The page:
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SINATRA: Susceptibility of catchments to INTense RAinfall and flooding

SINATRA: Susceptibility of catchments to INTense RAinfall and flooding

Advancing scientific understanding of the processes determining the probability, incidence, and impacts of flooding from intense rainfall (FFIR).

Project leader

Prof Hayley Fowler

Dates

September 2013 to May 2019
 

Project staff

Project SINATRA responded to the NERC call for research on flooding from intense rainfall (FFIR) with a programme designed to advance general scientific understanding of the processes determining the probability, incidence, and impacts of FFIR.

Such extreme rainfall events may only last for a few hours at most, but can generate terrifying and destructive floods. Their impact can be affected by a wide range factors (or processes) such as:

  • the location and intensity of the rainfall
  • the shape and steepness of the catchment it falls on
  • how much sediment is moved by the water
  • the vulnerability of the communities in the flood's path

Furthermore, by their nature, FFIR are rapid. This makes it very difficult for researchers to 'capture' measurements during events. The complexity, speed, and lack of field measurements on FFIR make it difficult to create computer models to predict flooding, and we are often uncertain about their accuracy.

To address these issues, NERC launched the FFIR research programme. It aims to reduce the risks from surface water and flash floods by improving our identification and prediction of the meteorological (weather), hydrological (flooding) and hydro-morphological (sediment and debris moved by floods) processes that lead to FFIR.

A major requirement of the programme is identifying how particular catchments may be vulnerable to FFIR, due to factors such as catchment area, shape, geology and soil type, as well as land use. The catchments most susceptible to FFIR are often small and ungauged.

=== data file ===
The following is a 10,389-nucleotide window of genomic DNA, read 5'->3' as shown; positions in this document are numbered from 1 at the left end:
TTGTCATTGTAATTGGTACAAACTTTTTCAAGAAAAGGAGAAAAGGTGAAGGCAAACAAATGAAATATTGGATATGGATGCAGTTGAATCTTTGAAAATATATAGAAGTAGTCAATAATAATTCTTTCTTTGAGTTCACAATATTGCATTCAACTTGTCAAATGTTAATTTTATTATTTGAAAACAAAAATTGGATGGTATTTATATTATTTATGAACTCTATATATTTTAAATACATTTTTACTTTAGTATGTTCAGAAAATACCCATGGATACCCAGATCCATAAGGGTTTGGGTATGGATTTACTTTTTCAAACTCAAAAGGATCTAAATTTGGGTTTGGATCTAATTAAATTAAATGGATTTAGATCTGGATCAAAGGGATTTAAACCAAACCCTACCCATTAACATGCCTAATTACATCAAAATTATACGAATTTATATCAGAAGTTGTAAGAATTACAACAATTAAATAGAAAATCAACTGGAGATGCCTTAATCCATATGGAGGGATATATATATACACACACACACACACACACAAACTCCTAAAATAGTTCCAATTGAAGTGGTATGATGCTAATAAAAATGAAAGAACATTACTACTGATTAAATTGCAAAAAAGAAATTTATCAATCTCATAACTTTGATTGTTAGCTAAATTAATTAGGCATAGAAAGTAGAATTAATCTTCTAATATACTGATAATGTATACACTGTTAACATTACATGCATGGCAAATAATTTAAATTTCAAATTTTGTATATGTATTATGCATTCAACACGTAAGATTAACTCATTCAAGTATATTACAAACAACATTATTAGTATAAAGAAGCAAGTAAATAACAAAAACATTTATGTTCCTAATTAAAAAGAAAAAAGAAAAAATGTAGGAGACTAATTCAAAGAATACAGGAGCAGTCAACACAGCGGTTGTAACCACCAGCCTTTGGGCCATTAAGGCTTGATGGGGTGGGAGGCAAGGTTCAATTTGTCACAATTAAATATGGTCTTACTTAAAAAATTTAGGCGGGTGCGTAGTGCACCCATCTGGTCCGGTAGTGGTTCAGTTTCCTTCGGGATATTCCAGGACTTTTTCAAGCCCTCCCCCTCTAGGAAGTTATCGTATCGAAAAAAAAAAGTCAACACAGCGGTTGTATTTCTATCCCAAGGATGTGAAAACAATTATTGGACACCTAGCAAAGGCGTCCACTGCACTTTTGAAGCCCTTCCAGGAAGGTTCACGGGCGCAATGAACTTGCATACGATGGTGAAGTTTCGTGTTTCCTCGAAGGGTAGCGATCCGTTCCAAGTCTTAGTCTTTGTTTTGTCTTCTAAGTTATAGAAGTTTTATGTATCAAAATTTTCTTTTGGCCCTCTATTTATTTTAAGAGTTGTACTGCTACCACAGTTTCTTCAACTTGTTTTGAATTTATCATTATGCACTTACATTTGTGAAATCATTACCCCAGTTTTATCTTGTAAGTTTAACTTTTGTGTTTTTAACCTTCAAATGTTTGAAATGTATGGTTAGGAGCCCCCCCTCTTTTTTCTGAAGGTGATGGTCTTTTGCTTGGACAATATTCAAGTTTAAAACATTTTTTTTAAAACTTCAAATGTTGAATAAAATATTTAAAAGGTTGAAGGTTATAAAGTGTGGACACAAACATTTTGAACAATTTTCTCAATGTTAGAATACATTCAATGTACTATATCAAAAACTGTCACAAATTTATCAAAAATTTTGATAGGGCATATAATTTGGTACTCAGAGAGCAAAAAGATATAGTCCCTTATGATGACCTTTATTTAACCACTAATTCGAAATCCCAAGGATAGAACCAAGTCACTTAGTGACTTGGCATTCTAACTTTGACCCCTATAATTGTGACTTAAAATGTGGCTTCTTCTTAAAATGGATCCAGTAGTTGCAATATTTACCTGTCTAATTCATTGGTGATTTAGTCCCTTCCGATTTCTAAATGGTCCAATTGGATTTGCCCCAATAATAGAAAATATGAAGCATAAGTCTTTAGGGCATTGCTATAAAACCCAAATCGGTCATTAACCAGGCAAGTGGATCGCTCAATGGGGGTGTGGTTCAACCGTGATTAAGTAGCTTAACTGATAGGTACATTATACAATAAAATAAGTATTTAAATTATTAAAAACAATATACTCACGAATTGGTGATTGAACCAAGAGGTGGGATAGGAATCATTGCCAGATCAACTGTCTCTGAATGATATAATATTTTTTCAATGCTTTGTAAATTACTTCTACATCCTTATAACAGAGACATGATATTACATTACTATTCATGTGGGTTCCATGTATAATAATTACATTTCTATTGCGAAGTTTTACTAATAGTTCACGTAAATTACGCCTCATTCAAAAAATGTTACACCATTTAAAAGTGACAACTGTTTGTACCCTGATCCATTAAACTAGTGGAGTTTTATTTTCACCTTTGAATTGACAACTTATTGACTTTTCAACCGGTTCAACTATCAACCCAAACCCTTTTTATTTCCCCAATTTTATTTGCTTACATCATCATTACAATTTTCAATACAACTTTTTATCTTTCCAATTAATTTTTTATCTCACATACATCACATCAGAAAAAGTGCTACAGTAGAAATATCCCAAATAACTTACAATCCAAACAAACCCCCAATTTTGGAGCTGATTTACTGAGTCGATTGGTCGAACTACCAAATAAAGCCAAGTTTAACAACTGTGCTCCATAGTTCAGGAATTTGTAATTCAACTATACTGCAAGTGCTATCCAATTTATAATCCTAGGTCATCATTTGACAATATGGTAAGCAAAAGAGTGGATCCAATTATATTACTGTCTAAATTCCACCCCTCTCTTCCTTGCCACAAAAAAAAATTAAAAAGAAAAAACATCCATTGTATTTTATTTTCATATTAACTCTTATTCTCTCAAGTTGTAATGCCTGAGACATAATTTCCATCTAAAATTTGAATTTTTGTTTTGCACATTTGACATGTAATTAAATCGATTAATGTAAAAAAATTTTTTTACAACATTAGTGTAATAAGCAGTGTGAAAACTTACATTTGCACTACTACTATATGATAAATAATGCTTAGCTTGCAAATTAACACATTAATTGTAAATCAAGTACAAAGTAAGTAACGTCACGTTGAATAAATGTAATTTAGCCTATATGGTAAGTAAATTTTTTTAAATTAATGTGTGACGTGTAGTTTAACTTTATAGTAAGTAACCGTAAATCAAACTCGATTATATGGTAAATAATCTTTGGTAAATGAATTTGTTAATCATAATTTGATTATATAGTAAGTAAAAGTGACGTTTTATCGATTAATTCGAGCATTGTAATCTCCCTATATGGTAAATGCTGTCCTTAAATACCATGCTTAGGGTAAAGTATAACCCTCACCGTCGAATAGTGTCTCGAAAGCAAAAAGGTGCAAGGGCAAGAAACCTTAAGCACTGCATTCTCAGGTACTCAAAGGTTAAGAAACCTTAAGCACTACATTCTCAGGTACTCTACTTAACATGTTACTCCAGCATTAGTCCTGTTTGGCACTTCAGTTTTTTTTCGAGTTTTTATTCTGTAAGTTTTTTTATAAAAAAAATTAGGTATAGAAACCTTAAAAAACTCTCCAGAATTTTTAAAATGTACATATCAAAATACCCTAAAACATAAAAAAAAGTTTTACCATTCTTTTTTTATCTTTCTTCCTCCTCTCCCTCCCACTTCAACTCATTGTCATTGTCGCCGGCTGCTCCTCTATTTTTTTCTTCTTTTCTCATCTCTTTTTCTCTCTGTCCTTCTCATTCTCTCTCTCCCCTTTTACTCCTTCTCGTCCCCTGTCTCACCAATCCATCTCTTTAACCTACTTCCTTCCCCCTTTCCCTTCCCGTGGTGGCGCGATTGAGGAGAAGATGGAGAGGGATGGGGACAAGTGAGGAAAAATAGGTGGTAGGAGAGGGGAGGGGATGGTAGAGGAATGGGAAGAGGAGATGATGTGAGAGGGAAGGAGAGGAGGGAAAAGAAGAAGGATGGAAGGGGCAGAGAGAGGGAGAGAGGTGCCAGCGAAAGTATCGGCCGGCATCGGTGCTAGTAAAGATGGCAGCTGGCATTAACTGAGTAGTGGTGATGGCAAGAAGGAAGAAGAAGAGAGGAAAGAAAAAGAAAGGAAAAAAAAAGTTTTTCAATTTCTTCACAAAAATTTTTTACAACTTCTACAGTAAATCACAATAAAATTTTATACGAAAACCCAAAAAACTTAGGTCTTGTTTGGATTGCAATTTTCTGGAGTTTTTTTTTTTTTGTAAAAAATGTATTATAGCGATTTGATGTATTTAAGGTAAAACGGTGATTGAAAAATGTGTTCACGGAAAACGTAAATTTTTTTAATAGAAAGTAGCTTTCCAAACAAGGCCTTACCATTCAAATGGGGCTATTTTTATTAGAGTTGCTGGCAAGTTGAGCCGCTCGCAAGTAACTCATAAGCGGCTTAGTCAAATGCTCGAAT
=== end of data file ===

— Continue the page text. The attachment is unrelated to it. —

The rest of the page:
Project SINATRA will addressed these issues in three stages:

  1. Increasing our understanding of what factors cause FFIR and gathering new, high resolution measurements of FFIR;
  2. Using this new understanding and data to improve models of FFIR so we can predict where they may happen;
  3. Use these new findings and predictions to provide the Environment Agency and other professionals with information and software they can use to manage FFIR, reducing their damage and impact to communities.

Aims of the project:

  1. enhance scientific understanding of the processes controlling FFIR, by:
    • assembling an archive of past FFIR events in Britain and their impacts, as a prerequisite for improving our ability to predict future occurrences of FFIR
    • making real time observations of flooding during flood events as well as post-event surveys and historical event reconstruction, using fieldwork and crowd-sourcing methods
    • characterising the physical drivers for UK summer flooding events by identifying the large-scale atmospheric conditions associated with FFIR events, and linking them to catchment type
  2. develop improved computer modelling capability to predict FFIR processes, by:
    • employing an integrated catchment/urban scale modelling approach to FFIR at high spatial and temporal scales, modelling rapid catchment response to flash floods and their impacts in urban areas
    • scaling up to larger catchments by improving the representation of fast riverine and surface water flooding and hydromorphic change (including debris flow) in regional scale models of FFIR
    • improving the representation of FFIR in the JULES land surface model by integrating river routing and fast runoff processes, and performing assimilation of soil moisture and river discharge into the model run
  3. translate these improvements in science into practical tools to inform the public more effectively, by:
    • developing tools to enable prediction of future FFIR impacts to support the Flood Forecasting Centre in issuing new 'impacts-based' warnings about their occurrence
    • developing a FFIR analysis tool to assess risks associated with rare events in complex situations involving incomplete knowledge, analogous to those developed for safety assessment in radioactive waste management.

In so doing, SINATRA achieved NERC's science goals for the FFIR programme.